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Home delivery market gets more crowded as goPuff debuts in Cincinnati

Philadelphia company hiring up to 60 drivers
Posted: 9:04 AM, Nov 13, 2018
Updated: 2018-11-13 12:06:10-05
Home delivery market gets more crowded as goPuff debuts in Cincinnati

CINCINNATI - A Philadelphia company known for bringing late night beer and munchies to college students plans to launch its $1.95 delivery service in Cincinnati by the end of this month.

This will be the fourth Ohio market for goPuff, which was founded by Drexel University students in 2013 and now delivers in 47 cities, including Columbus, Athens and Dayton. It will launch in Cincinnati from a Central Parkway warehouse stocked with 2,000 items, including its perennial favorites, Flaming Hot Cheetos, Mexican Coke and Nerds Rope candy.

Alcohol orders will not be available at launch, but the company is trying to obtain licenses to deliver beer and wine at a later date.

“We’re really responding to a lot of customer demand,” said Liz Romaine, director of communications for goPuff. “We had a lot of customers that were using the app in cities where they were traveling. Or they were going home for college break, they were coming home to Cincinnati and the service wasn’t available.”

GoPuff is entering a crowded market in Cincinnati, with the region’s five major grocery rivals already offering same-day delivery on food and staples orders. GoPuff's $1.95 delivery fee is well below the stated rates of Walmart, Kroger, Meijer, Target and Amazon. But consumers can often avoid delivery fees by joining memberships, taking advantage of promotional officers and placing orders larger than $35.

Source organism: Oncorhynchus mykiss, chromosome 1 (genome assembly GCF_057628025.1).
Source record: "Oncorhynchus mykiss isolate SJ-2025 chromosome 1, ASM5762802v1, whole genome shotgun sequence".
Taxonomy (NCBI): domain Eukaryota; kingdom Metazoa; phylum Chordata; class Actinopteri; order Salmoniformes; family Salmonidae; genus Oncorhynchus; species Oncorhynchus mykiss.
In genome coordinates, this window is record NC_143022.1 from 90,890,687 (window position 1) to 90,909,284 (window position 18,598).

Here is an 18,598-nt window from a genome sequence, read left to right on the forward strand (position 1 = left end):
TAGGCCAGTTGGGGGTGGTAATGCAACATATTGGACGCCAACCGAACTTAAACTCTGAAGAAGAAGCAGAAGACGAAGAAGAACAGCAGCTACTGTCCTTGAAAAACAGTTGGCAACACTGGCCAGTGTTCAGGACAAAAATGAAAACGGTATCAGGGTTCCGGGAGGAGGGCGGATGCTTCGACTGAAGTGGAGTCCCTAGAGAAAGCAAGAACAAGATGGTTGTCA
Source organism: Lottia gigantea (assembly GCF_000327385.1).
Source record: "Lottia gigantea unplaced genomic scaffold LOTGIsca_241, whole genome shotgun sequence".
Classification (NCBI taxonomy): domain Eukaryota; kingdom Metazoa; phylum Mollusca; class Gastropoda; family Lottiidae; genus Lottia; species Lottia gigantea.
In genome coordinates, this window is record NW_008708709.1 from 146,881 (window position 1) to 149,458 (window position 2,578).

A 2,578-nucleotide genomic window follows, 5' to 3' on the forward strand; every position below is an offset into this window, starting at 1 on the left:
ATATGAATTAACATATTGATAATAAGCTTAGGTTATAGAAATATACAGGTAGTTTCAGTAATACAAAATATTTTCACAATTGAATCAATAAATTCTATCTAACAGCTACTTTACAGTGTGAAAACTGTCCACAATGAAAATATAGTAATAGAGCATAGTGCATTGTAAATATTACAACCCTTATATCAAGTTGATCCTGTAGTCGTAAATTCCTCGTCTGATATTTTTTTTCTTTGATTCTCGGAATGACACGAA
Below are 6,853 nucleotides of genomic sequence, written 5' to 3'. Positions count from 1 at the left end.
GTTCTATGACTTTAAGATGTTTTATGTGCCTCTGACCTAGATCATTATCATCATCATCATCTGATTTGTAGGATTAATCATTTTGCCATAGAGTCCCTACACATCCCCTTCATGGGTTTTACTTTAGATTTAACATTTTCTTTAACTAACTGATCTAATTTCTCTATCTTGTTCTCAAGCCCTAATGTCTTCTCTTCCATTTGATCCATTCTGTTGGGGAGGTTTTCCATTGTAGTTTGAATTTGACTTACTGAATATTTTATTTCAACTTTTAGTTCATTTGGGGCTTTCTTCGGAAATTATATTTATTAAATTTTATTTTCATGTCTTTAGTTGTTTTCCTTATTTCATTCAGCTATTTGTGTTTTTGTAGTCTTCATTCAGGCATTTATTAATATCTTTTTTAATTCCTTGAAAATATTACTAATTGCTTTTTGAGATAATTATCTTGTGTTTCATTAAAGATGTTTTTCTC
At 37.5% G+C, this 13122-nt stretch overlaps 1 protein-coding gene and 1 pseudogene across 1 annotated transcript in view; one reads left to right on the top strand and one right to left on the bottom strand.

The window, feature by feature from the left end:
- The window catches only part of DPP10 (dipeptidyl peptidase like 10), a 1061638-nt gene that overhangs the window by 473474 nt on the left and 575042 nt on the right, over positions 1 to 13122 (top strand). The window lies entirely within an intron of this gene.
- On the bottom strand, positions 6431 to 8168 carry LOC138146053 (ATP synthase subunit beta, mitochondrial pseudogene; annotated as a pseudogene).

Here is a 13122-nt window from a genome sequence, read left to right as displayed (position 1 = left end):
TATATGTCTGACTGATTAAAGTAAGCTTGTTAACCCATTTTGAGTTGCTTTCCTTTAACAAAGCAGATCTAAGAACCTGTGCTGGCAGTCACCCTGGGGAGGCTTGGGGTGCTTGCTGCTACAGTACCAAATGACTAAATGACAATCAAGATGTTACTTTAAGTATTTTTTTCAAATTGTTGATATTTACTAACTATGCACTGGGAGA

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Romaine said GoPuff pricing is comparable to convenience stores. Its Columbus web site shows a 12-pack of Bud Light for $13.79, two-liter Coke for $3.19 and a 12-ounce package of Kellogg’s Corn Flakes for $5.99. Those are all more than 30 percent above grocery-store pricing.

Romaine said convenience is a differentiator for goPuff, as most of its orders arrive between 30 and 60 minutes after ordering. If it’s able to launch beer and wine deliveries in Cincinnati, it would join Kroger and Amazon in that segment of the home-delivery market.

“We tend to focus on ice cream, snacks, drinks,” Romaine said. “What we like to say is we deliver the moments that matter the most. When you’re studying for a final. It’s 1 a.m. and you really want Cheetos, that’s what we’re going for.”

Romaine said the company is hiring 12 warehouse employees and up to 60 drivers to operate its Cincinnati service. Drivers are independent contractors who use their own vehicles on the job. The company’s web site tells applicants they can expect “up to $15.00+” per hour.